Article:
03) “Thirty-One Staples” 

“This song is about revisiting my childhood home through a lucid dream and reliving an event which put me in the hospital for two months. I was left with 31 staples in my head and had to relearn all motor skills. It’s about diving back into your mind where the worst moments of your life happened. The doctor told me that I was extremely lucky to have survived. The injury I had sustained was 12mm away from permanent brain damage. Knowing that alone makes me grateful and cherish the things I have in my life today.”


04) “Beneath One” 

“The basic overlay of this song is about shedding my old skin, then looking back to see an apparition of my old self. It was written after lying on my bathroom floor, spiraled out on suicidal thoughts. As I got up, I looked at the ground and envisioned my body still there, lying emotionless. I was succumbing to the thought of being numb and asking myself, ‘am I allowed to feel again?’. At the time in my room, I had a poster with a saying on it ‘the sky’s the limit.’ The sun depicted on it was at the 1 o’clock counter. In a spiritual sense, the sun is one, and I viewed my physical self beneath the sun, knowing every morning, the sun will rise, regardless of how I felt or my actions. From this thought, I gave myself the last-ditch effort for my spiritual body to either loathe at zero as a carcass or mentally rise above my physical self to gain ambition and take the initiative to better myself. So, my spiritual body is beneath one but above self.”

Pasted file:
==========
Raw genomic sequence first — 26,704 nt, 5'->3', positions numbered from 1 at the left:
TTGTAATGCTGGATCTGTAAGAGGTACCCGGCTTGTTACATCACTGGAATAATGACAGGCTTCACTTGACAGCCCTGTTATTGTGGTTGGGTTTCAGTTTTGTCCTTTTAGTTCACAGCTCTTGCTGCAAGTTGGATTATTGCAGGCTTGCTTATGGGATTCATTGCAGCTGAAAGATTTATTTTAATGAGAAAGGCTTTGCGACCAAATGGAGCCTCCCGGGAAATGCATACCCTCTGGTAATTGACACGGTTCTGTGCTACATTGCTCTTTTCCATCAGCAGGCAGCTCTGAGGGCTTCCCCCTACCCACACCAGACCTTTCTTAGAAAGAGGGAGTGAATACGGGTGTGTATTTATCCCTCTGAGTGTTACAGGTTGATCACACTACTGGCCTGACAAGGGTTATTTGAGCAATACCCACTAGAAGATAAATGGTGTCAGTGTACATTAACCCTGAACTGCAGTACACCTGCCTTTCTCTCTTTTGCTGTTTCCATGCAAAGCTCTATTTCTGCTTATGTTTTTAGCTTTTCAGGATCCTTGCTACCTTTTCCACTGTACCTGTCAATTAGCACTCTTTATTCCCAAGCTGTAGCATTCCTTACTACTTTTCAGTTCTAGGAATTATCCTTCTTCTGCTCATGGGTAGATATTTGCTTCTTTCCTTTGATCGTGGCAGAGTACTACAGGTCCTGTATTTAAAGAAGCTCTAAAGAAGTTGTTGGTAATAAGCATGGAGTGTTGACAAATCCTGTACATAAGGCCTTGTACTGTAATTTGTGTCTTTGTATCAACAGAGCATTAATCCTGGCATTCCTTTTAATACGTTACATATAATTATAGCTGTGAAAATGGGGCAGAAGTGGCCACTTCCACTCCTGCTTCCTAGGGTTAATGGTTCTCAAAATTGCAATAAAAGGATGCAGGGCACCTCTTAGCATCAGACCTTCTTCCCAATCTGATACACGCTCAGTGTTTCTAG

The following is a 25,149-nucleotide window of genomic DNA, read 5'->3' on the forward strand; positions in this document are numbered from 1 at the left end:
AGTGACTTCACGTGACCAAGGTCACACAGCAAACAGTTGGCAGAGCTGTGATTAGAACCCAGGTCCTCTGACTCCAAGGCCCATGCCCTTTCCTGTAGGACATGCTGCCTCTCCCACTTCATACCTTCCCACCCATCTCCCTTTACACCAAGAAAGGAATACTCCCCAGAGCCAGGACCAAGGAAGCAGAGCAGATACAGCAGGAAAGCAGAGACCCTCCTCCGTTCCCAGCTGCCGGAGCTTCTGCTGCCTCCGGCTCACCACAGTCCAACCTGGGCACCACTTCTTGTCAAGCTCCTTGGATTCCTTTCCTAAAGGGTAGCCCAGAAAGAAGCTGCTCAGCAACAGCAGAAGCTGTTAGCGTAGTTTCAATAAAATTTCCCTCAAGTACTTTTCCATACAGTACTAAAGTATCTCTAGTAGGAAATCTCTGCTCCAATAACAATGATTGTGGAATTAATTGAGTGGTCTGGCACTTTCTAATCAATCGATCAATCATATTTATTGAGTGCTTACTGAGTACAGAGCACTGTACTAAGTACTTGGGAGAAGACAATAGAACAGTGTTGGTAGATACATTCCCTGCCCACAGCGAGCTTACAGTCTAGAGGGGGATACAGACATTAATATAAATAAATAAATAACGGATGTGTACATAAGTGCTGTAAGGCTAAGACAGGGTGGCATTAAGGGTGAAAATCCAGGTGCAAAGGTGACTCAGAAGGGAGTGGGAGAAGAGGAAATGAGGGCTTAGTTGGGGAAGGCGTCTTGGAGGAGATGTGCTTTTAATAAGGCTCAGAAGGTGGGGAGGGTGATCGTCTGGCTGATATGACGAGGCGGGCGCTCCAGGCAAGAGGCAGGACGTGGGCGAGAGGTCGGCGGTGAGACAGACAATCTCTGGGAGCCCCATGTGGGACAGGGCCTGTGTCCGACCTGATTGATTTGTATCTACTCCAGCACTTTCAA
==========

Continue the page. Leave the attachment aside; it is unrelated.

5) “Color My Grave Mine” 

“This song is about those who waste their lives away, waiting for the right moment to act upon their ambitions because they are fearful of what others think. Each mood or aura has its own color, on the psychological color spectrum. Most people are quick to judge one another by their cover or style, so this is my statement saying I have accepted myself, for myself, regardless of anyone’s input.”


06) “Cognition Rendered Dead”